Saturday, January 22, 2011

Shooting food

See it, like it, shoot it, eat it!
I have it from a respected source that at one time photographers specializing in food photography were paid thousands of dollars for an image destined for a national magazine. When I went to art school in the '60s shooting great food pictures was an accepted art and craft.

When shooting soup, drop clear marbles into the broth we were told. These would settle to the bottom and force the vegetables, or whatever, to the surface. We were instructed to use shaving cream for whipped cream as it would hold together longer under the lights. Spraying food with glycerin to give it a "wet look" was an accepted practice. Bluntly, we were taught to cheat. But those days are gone.

Today it is very important to shoot honest food pictures. If the picture needs trickery, you may need a lawyer. This is especially true when shooting product shots for ads and the like.

So, if you like to shoot food, go for it. Take your time, pick your subjects, and you can produce pictures as good as the big shots. Today's picture shows a blueberry and cauliflower salad served on a bed a baby spinach with a fig and lemon balsamic vinegar dressing. It tasted as good as it looked.

Like so many of my food shots, this was shot in our kitchen in the seconds before sitting down to eat. It is illuminated by soft light pouring in through a large window. I admit that I chose the blue placemat for the picture but other than that this salad is just as it appeared.

My wife's the food artist. I'm the photographer. (This image could be even better if it was taken into a photo enhancement program to have the shadow at the bottom of the image lightened.)

Shooting food:
1. Use food that inspires you.
2. When starting out, keep it simple. One slice of back-lit lemon can be enough of challenge for a first picture. My favourite subjects are fresh plates of well-prepared food immediately after they have been brought to the family table.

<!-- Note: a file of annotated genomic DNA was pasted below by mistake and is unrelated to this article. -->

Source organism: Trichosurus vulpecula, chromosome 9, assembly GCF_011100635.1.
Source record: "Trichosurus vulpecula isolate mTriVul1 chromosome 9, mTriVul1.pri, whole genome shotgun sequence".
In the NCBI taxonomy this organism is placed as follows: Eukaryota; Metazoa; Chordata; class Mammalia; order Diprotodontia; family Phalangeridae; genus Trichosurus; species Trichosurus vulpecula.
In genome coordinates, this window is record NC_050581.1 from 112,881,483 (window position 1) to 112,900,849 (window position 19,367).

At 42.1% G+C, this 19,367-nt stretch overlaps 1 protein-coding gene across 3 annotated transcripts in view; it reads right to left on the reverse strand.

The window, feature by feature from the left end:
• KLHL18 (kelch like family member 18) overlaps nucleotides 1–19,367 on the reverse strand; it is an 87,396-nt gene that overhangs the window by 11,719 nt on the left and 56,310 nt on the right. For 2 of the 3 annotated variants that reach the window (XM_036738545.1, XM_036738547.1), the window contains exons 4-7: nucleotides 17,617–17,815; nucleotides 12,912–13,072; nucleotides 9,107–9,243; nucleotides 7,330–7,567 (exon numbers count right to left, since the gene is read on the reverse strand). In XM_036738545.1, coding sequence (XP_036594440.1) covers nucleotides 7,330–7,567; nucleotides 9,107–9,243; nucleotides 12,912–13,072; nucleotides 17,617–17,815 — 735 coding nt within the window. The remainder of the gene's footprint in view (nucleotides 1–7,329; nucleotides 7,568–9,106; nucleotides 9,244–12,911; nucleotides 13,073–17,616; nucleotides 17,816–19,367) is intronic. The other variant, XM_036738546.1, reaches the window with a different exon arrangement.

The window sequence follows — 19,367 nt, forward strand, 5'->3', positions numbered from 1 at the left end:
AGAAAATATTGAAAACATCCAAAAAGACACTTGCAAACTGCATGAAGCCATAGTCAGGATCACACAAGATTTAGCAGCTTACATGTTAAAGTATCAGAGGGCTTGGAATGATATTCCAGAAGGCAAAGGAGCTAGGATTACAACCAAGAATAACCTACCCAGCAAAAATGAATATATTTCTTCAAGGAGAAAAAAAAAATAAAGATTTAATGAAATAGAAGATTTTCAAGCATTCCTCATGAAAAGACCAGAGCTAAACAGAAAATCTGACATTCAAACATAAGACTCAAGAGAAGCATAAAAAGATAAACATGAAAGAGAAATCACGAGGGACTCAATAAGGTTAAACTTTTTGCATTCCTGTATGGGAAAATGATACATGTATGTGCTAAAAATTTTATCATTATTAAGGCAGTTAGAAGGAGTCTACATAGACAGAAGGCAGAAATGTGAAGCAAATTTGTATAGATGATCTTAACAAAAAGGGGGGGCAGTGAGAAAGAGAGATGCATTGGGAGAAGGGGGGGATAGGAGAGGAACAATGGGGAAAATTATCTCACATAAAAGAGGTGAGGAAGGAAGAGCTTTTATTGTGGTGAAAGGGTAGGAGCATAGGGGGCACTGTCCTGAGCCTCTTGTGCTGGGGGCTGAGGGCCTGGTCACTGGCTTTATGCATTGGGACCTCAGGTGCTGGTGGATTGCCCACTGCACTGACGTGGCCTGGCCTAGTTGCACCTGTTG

3. Soft but directional light is often best. This light minimizes deep, dark, harsh shadows. Large windows work well but the glass cannot be tinted, as does bouncing one's flash against a white ceiling. This is where a TTL flash shows it strengths.
4. Try different lens. In tight with a wide angle gives a dramatic perspective to your image. Shooting from farther back with a long lens can make some parts of the subject 'pop' on account of the decreased depth of field. Speaking of depth of field, play with shutting down your lens and teaming this with a slow shutter speed; Often a bit of depth of field looks good with food pictures.
5. Keep the light clean to keep your colours faithful.
6. Be creative and gives this all the attention that you would give any picture.
7. With some subjects you must learn to work fast as bubbles break, froth falls and steam vapourizes and all disappear in seconds.

So work fast, shoot lots, try some different approaches and above all, "Have fun!"

Good luck!

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